The I index varied within the study area and was rather low on average (median I = 0.60). Pixels with I > 1.5 represented 6.3% of the total study area and were mostly located on the slopes, at intermediate altitudinal range inside and outside active mining concessions (Fig. 3). On the western slopes, it represented some areas at the top end of the three main valleys, where vegetation is less impacted. On the southern and eastern slopes, valleys are less deep, and areas of high I index were revealed in every little thalweg protected from mining erosion and bushfires.

Fig. 3
figure3

Distribution of priority areas for conservation (computed with the I index) at Mt Kaala (New Caledonia). High I values represent areas with a high number of rare plant species, weighted according to IUCN status, narrow-endemism status and habitat importance. Active mining concessions are circled in black

Discussion

In a context of highly heterogeneous habitats, our results showed that the occurrence of narrow-endemic species can be accurately predicted using topographic, geological and vegetation predictors. The Boyce validation metric seemed efficient in assessing the quality of predictions, even with only four presence data (P. pinifolia, Bcont(0,1) = 0.97, verified during validation). Our field validation surveys confirmed 80% of projected occurrences, which supports the reliability of our models (Jiménez-Valverde 2012; Somodi et al. 2017; Leroy et al. 2018). Hence, we were able to use the projected maps to develop an evidence-based spatially explicit index for local environment managers.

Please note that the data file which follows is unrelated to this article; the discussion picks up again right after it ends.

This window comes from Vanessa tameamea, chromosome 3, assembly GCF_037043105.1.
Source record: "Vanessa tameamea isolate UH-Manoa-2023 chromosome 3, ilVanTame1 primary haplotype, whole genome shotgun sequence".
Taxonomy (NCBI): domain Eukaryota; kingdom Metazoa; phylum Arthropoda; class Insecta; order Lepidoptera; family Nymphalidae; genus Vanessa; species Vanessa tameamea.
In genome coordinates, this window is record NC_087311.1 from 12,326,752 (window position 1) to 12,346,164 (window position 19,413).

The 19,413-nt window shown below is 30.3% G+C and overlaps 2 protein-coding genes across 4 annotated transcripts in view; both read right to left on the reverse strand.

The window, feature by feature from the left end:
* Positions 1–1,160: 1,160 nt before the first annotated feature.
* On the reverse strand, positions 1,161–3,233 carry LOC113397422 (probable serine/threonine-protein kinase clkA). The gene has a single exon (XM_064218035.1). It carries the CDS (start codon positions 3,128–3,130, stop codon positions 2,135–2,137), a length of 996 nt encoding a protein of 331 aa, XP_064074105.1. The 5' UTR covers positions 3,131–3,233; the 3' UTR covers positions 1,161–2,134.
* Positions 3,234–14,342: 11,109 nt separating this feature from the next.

Data sampling was designed to offset the lack of presence data in international databases. However, the production of presence-only data sets depends on three parameters: (i) sampling probability, (ii) occurrence probability, and (iii) detection probability. Together, they produce a bias often occurring in presence-only modelling studies (Yackulic et al. 2013). Our bias correction method maximised sampling-probability using transect tracks as bias files, without removing any occurrence data, which is a key point when modelling the distribution of rare species (Fourcade et al. 2014). This method, here applied to transect sampling, also addressed the detection probability issue by using the 5 m-buffer added to the tracks. Finally, we measured a first likelihood of occurrence, and used it for further field surveys which enabled us to add new occurrence data for the final models. This was only possible because we started from dedicated surveys, allowing a high confidence in the definition of sampled/unsampled pixel maps. Controlling for these three parameters is obviously more difficult on SDMs at large scales when the sampling effort underlying occurrence data is often unknown (Phillips et al. 2009; Kramer-Schadt et al. 2013; Fourcade et al. 2014).